Sennheiser Electronic Corporation in New Lyme, Conn., recently issued the following statement with regard to the FCC’s November 4 “white spaces” ruling: “Following the recent ruling by the Federal Communications Commission (FCC) regarding proposed ‘white space’ consumer devices, Sennheiser is taking steps to assure users of wireless audio products that the sky will not fall after February 17, 2009 (the deadline for the digital TV conversion). The anticipation of these changes has caused a great deal of anxiety for many customers.
“However, not only have a variety of safeguards been put in place by the FCC ruling to help prevent interference between the unlicensed consumer devices and RF wireless microphones, but Sennheiser is launching enhanced customer service and support programs. As a first level, Sennheiser is offering a free initial consultation service via phone to answer questions from users or dealers and to address each individual situation. Anyone wishing to receive a call from an RF specialist regarding the operation of any wireless mic or monitoring equipment after February 17, 2009 may sign up on the company’s dedicated Website: www.sennheiserusa.com/spectrumreallocation. Higher level services will include on-site spectrum analysis, frequency coordination, as well as service contracts.
“The new FCC rules include several safeguards to avoid interference to wireless microphones. Most importantly, licensed operation of wireless mics takes precedence over TV Band Devices (TVBDs), formerly referred to as white space devices (WSD). TVBDs must coordinate around active licensed wireless mic systems.
“TVBDs must include the spectrum sensing capability to listen to the airwaves and detect wireless microphones (in addition to TV stations). Until they can demonstrate through ‘proof of performance’ that they can reliably sense wireless mics and avoid causing interference through this method alone, they must also use a geolocation database system. The database would include a table of registered broadcast license assignments. It will also include a list of protected areas that use wireless microphones such as entertainment venues and sporting events. TVBDs must first access the database to obtain a list of permitted channels in the area before operating. A TVBD that lacks this capability can operate only under the direct control of a TVBD that has it.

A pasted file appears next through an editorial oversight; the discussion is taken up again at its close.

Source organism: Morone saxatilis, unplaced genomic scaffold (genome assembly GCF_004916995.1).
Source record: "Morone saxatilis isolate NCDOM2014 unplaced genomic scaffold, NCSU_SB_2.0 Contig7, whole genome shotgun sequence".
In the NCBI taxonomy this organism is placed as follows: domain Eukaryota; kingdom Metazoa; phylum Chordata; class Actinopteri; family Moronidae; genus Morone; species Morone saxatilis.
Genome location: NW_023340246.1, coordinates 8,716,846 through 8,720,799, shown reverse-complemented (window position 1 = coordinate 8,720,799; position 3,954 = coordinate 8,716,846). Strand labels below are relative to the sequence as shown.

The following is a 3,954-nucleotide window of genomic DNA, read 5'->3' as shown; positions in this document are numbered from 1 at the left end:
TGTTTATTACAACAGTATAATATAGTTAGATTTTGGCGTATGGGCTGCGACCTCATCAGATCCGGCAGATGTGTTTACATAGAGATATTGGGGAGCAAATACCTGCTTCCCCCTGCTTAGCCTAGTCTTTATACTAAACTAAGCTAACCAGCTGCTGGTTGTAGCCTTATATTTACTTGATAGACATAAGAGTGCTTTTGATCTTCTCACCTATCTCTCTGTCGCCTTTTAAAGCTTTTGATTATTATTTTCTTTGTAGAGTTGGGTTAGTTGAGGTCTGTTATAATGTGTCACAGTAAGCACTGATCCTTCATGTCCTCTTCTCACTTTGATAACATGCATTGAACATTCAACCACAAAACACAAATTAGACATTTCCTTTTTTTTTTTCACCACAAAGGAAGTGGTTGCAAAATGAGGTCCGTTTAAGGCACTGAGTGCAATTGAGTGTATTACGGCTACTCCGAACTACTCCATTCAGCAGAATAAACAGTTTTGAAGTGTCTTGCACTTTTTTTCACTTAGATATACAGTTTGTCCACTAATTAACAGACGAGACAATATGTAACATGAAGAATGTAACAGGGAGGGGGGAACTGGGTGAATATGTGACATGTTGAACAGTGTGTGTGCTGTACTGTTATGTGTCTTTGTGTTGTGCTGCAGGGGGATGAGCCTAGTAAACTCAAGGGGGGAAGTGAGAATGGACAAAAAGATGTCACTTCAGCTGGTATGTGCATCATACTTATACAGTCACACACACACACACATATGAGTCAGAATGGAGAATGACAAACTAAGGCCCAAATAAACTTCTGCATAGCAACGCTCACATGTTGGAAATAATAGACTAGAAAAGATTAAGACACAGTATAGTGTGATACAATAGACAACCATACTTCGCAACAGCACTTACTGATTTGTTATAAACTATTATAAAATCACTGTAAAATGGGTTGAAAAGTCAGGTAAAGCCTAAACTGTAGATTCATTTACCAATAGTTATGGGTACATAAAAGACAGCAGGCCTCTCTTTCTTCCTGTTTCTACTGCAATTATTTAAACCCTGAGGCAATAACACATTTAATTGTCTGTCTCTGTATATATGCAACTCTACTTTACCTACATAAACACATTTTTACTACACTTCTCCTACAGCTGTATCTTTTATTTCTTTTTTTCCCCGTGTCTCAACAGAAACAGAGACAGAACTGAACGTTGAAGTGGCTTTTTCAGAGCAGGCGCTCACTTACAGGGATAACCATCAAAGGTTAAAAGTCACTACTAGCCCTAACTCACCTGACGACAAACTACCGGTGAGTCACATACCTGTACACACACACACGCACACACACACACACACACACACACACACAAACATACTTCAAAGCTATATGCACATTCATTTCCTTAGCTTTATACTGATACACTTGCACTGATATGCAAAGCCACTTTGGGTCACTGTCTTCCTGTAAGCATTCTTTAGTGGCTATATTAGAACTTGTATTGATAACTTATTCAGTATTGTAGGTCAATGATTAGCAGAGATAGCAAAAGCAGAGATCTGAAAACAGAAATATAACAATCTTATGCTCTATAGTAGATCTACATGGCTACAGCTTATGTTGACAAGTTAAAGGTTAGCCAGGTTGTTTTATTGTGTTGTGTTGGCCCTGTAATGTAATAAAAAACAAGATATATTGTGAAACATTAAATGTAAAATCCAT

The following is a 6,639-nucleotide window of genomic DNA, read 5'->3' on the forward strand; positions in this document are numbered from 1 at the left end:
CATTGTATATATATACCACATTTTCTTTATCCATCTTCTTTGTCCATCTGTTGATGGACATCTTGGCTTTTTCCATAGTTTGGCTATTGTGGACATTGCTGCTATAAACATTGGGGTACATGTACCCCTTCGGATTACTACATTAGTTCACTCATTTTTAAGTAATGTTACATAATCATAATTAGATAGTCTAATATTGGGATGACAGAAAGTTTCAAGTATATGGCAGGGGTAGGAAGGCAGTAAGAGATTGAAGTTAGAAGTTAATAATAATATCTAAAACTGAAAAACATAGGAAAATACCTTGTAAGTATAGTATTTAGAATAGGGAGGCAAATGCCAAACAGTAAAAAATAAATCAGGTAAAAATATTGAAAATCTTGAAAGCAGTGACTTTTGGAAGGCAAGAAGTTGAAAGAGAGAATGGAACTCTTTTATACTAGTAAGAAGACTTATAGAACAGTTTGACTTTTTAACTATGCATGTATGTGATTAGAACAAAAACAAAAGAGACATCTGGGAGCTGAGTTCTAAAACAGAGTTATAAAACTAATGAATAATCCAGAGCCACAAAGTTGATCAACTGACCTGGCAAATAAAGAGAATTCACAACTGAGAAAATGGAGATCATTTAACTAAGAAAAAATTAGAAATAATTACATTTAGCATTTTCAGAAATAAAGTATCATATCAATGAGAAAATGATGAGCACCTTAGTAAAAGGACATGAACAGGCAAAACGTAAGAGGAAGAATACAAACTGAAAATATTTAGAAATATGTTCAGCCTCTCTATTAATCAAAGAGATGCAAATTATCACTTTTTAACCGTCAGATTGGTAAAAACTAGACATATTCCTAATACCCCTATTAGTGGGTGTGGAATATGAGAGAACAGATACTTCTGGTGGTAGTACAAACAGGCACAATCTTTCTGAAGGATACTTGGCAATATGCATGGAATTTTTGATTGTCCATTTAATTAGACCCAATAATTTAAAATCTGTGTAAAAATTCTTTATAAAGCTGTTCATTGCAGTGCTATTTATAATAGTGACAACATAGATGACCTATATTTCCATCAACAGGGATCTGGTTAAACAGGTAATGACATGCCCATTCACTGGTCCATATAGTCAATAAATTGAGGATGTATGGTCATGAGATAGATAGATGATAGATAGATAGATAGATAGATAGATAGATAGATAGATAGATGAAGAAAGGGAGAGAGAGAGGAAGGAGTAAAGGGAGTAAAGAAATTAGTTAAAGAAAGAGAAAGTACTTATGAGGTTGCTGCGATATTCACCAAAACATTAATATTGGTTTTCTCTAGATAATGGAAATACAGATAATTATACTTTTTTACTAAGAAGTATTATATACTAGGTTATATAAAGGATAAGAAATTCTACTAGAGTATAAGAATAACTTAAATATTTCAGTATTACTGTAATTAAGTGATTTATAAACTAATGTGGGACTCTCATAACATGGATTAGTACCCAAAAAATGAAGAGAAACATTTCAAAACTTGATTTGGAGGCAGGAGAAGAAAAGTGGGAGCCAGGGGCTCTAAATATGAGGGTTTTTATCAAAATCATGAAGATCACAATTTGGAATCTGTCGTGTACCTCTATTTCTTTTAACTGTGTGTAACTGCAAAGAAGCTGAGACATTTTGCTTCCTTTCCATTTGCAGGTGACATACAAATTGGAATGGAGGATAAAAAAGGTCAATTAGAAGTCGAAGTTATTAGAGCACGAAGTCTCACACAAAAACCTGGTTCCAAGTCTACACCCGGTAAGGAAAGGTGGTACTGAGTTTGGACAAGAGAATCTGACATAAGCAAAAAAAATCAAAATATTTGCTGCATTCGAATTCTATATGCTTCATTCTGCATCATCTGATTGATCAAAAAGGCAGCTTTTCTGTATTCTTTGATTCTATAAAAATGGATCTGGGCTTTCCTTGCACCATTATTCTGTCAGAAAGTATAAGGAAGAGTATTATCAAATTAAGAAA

“The FCC ruling accommodates for at least two channels available for wireless mics. This ensures that a minimum of sixteen wireless mic systems—eight in each TV channel —may be used simultaneously in any venue. Equipment with high linearity (extreme suppression of harmonic distortion known as intermodulation), such as Sennheiser’s 3000 and 5000 Series products, will support at least 20 systems, or 10 in each TV channel. Specific areas protected by the FCC ruling will enable the operation of many more channels.
“Multistage and studio properties may also effectively increase the number of systems in use through physical distance and transmitter output power management. Techniques such as shifted coordinated frequency sets, zone isolation (natural or enhanced shielding between rooms), directional antennas and filtered distribution systems, as well as time multiplexing (using systems in different rooms at different times) may also be used.
Sennheiser USA’s Joe Ciaudelli
“Noted Joe Ciaudelli (pictured), Sennheiser’s ‘white space’ spokesperson: ‘From the start, Sennheiser assessed, communicated and educated. We assessed the issues and commented on the proposed solutions based on proven technologies, rather than the often speculative technologies endorsed by the white space lobby. We communicated with the FCC and elected officials to help them understand the proven benefit of wireless audio devices to maintain the high standard of TV, radio, film, and live entertainment that the entire population has come to expect. We educated our customers, helping them distinguish between the facts and the rhetoric.’
“TVBDs categorized as Fixed devices are allowed to operate with effective radiating power up to 4W on channels 2-51, with the exceptions of channels 3, 4, and 37. Those classed as Personal/Portable are restricted to channels 21-51, and are also not allowed in channel 37. In addition, in thirteen major markets where certain channels between 14 and 20 are used for land mobile (municipal and public safety) operations, two channels between 21 and 51 will be reserved and available for wireless microphones. These will be the first open (non-TV) channels above and below channel 37.
“Further, the unlicensed consumer devices are limited to 100mW operating power or 40 mW if operating in a channel adjacent to an active station. This moderate power will reduce their range and therefore the possibility to cause interference.
“Ciaudelli adds, ‘Although the introduction of TVBDs will pose new challenges for wireless mic users, multichannel operation can be made reliable through the use of quality equipment operated using best practices. To assist customers with the latter, we encourage them to visit our Website, call our help desk hotline and ideally attend one of our RF Sound Academy seminars.'”
For more information, visit www.sennheiserusa.com.